Misnomers and misperceptions related to the black economy also abound. Like the idea that black economy is all cash. That is why the prime minister thought that demonetisation, by removing cash from circulation, would squeeze out the black money. Another perception is that all black money is stored abroad. In fact, only 10 per cent of black income generated annually goes abroad; 90 per cent remains in the country. Prime Minister Narendra Modi and his party thus made a very significant error during the 2014 elections when they claimed that they would be able to bring back 7-8 trillion dollars to India.

Another misperception is that all the black money is in real estate. But, real estate is not a generator of black money. Rather, it is a circulator. The terminology too is problematic and racially loaded: Black is bad and white is good. Further, often corruption is used interchangeably with black economy. This is incorrect because corruption involves a quid pro quo, which is not necessarily the case in black income generation.

The black economy is also not a parallel economy as often referred to by politicians and the media. Rather, it is interlinked with the white economy. The black economy does not comprise only informal activity as a bulk of the informal sector income is below the taxable limit. Most people in this sector thus fall outside the tax net, which means that the bulk of the black economy is generated in the formal sector. Digitisation cannot thus be a means of overcoming the problem. Black economy leads to failure of planning, and its impact is felt at the macro and micro levels.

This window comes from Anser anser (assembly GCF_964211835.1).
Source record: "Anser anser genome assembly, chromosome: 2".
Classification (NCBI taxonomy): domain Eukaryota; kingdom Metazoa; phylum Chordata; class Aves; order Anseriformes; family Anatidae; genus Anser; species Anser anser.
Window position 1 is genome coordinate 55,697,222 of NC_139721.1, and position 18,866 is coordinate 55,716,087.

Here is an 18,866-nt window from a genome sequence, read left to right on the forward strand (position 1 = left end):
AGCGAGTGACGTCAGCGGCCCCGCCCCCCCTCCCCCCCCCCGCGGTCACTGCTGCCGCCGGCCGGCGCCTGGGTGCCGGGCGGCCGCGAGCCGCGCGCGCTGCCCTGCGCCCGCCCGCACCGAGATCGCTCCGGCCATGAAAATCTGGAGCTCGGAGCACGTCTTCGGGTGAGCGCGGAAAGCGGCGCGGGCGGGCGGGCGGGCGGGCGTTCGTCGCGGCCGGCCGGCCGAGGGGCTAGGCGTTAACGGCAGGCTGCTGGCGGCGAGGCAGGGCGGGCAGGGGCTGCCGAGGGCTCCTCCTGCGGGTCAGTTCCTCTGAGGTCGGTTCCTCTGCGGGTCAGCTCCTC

At the macro level, there is extra liquidity in the economy due to which monetary policy fails. Income distribution gets more skewed, output is less than potential, inflation is higher, and employment is lower. In the budget, the deficit is higher which leads to more borrowing and higher interest payment when the amount should be spent on development. Policy failure is largely a result of the large black economy. At the micro level, education, health, politics, party funding, and work ethics are affected by the black economy.The generation of black economy is due to the existence of a triad between the corrupt businessman, corrupt politician, and corrupt executive. Unless this triad is dismantled, the black economy will continue to grow.

The impact of demonetisation is both short-term and long-term. Demonetisation as a policy move has been undertaken in several countries facing economic issues, high inflation, and wars. When demonetisation took place in India in 2016, it was said to be the fastest growing economy. The Reserve Bank of India (RBI) has refused to provide final tally of how much currency came back to the bank. Only 1 per cent of black wealth was in the form of cash and the remaining 99 per cent was in real estate, gold, businesses, and abroad.